Federal subsidies to massive agribusinesses are widely seen as unfair. It isn’t easy, but advocates can explain these subsidies and link them to sought-after local policies.

Character(s): Corrupt government and corporate officials engaging in backroom deals; an underdog calling for more fairness in the food system.

Plot: Crooked corporations conspire with politicians to get an unfair advantage from subsidies, but now voters can correct the balance to help a benevolent underdog.

Setting: Government, halls of power.

Point of View: Inside the system (trying to change it from within)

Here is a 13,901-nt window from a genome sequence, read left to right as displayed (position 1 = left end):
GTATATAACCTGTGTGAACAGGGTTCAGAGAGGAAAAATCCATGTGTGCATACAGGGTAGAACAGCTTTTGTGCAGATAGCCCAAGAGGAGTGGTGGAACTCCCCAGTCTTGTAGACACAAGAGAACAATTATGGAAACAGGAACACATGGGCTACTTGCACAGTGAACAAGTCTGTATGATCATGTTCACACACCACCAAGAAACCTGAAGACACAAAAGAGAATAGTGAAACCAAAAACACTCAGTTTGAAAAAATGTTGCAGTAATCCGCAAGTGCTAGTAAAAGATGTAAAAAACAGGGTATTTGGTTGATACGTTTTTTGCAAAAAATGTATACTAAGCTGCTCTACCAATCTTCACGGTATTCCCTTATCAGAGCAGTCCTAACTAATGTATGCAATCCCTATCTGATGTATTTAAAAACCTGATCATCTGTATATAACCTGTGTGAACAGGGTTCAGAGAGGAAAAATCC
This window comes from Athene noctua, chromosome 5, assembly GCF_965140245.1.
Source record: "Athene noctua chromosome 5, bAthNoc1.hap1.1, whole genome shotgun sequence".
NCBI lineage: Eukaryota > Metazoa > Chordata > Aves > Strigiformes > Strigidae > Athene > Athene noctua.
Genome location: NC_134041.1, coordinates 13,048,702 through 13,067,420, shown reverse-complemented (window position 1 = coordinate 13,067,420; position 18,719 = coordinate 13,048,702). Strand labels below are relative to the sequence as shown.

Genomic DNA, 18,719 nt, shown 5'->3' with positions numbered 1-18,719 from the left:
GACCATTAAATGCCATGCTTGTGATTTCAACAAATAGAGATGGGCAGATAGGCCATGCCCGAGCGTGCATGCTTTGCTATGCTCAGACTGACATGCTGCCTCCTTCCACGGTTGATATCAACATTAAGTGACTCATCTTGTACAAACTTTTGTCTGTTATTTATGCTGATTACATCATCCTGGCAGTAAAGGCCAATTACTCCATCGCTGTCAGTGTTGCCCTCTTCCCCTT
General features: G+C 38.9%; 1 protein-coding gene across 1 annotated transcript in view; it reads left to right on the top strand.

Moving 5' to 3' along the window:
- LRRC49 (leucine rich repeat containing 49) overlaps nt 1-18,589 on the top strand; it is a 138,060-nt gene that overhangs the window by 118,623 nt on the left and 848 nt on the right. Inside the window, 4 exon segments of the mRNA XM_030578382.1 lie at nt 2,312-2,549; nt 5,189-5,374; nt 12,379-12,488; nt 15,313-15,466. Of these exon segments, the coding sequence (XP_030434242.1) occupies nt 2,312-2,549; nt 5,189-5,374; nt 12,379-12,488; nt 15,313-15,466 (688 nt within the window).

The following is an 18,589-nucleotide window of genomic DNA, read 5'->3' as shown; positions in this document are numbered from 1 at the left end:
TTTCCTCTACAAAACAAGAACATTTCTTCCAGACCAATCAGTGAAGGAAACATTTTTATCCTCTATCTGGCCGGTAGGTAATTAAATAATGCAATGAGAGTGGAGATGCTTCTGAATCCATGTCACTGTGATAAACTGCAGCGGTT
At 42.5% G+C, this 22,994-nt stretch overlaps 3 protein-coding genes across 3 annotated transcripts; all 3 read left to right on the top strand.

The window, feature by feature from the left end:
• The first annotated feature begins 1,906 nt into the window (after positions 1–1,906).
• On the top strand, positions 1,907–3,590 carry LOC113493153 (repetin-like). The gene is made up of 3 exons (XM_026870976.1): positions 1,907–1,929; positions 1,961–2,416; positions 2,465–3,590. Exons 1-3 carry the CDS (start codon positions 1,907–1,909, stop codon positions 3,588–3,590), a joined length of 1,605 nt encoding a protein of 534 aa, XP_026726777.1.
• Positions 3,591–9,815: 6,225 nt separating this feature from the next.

Values: Fair competition, especially in business; aligning responsibility with affordability.

Key words/phrases: level the playing field; responsible/affordable; food deserts

Most of the public thinks about the conditions of farmed animals through the lens of natural behaviors. Focus on the fact that all modern animal farming is incompatible with natural behaviors.

Character(s): animals, animal behavior experts

Plot: animals used for food would have rich social lives, but modern farms deny them the ability to live natural lives

Setting: Sanctuaries, factory farms

Values: naturalism, respect for animals

Key words/phrases: no humane way

The public’s response to messages about the exploitation of workers often involves the fact that workers are exploited in all industries. Animals and animal farming get lost in what they see as a larger issue. To remedy this, advocates should focus only on harms unique to a job that involves so much killing.